What's Your Nature?

Become a Nature Up North explorer to share your encounters with wild things and wild places in New York's North Country. Post your wildlife sightings, landscape shots, photos from your outings, and even you organization's events!

Encounters

Arriving at the summit of Blue Mountain when I hiked it in early December was a spectacular sight. Bellow the summit was a typical Adirondack day— Cold, Gray, and Snowy. However, the last 200' before the summit I began to climb above the clouds. By the time I got to the summit I was completely above the clouds revealing a spectacular sight. Pictured here is the fire tower encrusted in snow and ice.

Finding green plant life is rare in a North Country winter unless you are looking at one of the conifer tree species that populate the area. On my hike along the Stone Valley trail from the Colton side, I was very surprised to find green plant life if a wet area just off the trail. The plant pictured here, completely engulfed the wet area that was surrounded by a deep snow pack. The water was no more that 3'' deep, allowing for easy access for pictures, but was enough to provide a throbbing habitat for the plant species.

Finding green plant life is rare in a North Country winter unless you are looking at one of the conifer tree species that populate the area. On my hike along the Stone Valley trail from the Colton side, I was very surprised to find green plant life if a wet area just off the trail. The plant pictured here—Water Crest, completely engulfed the wet area that was surrounded by a deep snow pack. The water was no more that 3'' deep, allowing for easy access for pictures, but was enough to provide a throbbing habitat for the plant species.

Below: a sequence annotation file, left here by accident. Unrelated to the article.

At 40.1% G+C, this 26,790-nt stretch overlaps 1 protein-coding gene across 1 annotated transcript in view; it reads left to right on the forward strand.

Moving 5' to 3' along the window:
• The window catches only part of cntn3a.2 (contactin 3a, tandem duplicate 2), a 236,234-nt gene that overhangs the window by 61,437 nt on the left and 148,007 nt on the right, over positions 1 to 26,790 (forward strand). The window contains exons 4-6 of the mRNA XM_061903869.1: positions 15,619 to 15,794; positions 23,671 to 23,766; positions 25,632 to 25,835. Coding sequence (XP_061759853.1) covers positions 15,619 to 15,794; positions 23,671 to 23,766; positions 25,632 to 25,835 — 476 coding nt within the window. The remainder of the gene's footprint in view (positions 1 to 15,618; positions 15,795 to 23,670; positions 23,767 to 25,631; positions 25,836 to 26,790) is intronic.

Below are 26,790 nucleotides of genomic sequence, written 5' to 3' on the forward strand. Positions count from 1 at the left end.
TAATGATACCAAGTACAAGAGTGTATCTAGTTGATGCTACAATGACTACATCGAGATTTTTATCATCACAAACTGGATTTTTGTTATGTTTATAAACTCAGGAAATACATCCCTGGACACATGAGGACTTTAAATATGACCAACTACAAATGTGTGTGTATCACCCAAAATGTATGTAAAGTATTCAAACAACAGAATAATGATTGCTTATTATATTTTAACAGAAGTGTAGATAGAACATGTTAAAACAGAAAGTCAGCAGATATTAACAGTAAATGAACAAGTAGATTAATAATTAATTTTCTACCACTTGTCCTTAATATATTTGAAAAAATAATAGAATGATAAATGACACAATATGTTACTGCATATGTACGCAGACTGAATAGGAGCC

This is a photo of some standing cattails off the side of the road when heading towards Ogdensburg from Canton. They're not growing because it is still cold, but they remained standing throughout the entire winter. Cattails are a wetland plant, most commonly found in large marshes or at the edge of ponds. They can grow as tall as ten feet.

This Pink Lady Slipper Orchid (aka Moccasin Flower) was found in the Spruce Forest along the Wilson Pond trail. Lady slippers like fairly acidic soil. It is one of only a handful of orchid species that grow in the Adirondacks. They are a very delicate species, and should not be picked. Although they are often found in relatively decicent sized groups, removing one can disturb the whole population.

The pink globe is very distinct among the forest floor. Besides not picking them, precautions should be made to avoid damage to them when recreating.

Habitat: Lowland, young mixed-wood forest.

These patterns in this softwood tree were almost definitely caused by a hungry porcupine, which we discovered nesting in its lair a few feet away. Rodents like porcupine and beaver love softwood trees like hemlock for their delicious wood below the bark. What is being nibbled at in this picture is the cambium layer of the tree, which is the area of new growth that is packed with nutrients, in order to make more vascular xylem and phloem every year. Porcupine have large incisors so they can effectively get at and remove the cambium.

Title: Beaver Lodge
Date: Summer 2012
Location: Back Woods Pond- Blue Mountain Lake, N.Y.
Habitat: Pond

Habitat: Snow-packed trail along the Raquette River. Mixed wood forest, but the spider's actual den was undetectable.

Habitat: The core of a softwood tree that was chain-sawed on the trail.

Habitat: Fallow Fenced North Country field.